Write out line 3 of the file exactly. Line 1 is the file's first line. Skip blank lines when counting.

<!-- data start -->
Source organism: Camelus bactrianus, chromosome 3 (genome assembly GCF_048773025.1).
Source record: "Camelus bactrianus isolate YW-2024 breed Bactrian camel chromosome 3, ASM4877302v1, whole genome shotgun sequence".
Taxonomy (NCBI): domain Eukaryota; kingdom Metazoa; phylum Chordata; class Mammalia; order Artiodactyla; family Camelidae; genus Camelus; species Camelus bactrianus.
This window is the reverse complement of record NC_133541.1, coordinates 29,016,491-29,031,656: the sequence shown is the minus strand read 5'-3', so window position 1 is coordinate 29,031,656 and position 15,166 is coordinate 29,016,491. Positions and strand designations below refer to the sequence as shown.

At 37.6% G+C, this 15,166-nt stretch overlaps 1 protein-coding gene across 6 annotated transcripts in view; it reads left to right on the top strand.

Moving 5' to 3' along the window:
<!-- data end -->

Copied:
Taxonomy (NCBI): domain Eukaryota; kingdom Metazoa; phylum Chordata; class Mammalia; order Artiodactyla; family Camelidae; genus Camelus; species Camelus bactrianus.